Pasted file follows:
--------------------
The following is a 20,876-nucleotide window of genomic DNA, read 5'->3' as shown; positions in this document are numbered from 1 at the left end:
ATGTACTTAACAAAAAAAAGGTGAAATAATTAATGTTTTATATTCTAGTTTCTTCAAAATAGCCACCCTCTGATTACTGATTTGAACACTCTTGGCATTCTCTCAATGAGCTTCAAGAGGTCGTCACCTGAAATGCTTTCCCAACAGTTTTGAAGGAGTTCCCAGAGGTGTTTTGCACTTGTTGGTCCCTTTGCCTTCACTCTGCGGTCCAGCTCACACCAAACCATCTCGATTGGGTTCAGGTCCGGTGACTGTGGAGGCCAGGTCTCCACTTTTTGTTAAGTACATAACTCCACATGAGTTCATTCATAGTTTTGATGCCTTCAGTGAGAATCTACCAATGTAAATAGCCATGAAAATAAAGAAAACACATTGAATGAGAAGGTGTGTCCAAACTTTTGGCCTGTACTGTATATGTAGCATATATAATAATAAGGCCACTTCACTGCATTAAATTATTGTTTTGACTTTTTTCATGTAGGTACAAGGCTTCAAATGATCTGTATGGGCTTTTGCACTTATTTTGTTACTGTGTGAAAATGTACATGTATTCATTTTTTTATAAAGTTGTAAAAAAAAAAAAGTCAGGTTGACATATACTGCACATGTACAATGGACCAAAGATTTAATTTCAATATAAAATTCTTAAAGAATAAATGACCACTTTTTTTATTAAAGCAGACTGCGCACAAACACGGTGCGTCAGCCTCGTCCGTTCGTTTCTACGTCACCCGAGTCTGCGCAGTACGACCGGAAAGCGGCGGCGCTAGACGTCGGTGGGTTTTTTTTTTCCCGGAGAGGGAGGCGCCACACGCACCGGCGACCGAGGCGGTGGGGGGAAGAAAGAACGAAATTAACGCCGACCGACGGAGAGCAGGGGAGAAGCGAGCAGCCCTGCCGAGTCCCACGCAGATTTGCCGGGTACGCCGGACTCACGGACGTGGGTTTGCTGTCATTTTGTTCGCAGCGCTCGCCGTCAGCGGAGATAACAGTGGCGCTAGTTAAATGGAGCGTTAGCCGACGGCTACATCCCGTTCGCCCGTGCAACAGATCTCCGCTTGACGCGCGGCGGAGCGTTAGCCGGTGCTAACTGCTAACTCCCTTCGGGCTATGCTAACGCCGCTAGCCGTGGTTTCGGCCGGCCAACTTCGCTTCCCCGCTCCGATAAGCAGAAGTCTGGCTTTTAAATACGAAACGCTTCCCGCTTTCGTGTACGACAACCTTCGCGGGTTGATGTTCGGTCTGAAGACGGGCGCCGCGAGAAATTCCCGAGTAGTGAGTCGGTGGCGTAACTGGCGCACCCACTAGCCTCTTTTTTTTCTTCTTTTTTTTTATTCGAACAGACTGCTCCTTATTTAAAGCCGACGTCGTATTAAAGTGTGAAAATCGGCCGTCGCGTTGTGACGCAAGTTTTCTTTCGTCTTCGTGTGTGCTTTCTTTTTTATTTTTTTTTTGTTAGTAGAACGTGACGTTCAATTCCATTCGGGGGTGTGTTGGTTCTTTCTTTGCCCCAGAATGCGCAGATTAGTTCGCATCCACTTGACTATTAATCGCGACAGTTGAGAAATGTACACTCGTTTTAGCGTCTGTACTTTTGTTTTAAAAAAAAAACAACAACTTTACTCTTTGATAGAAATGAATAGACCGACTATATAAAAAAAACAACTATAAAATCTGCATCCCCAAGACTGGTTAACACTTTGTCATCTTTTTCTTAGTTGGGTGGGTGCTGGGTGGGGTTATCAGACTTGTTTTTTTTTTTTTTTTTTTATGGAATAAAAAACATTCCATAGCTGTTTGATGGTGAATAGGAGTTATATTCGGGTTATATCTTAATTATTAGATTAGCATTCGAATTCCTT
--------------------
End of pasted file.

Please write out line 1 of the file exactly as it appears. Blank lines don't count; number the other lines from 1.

The following is a 20,876-nucleotide window of genomic DNA, read 5'->3' as shown; positions in this document are numbered from 1 at the left end: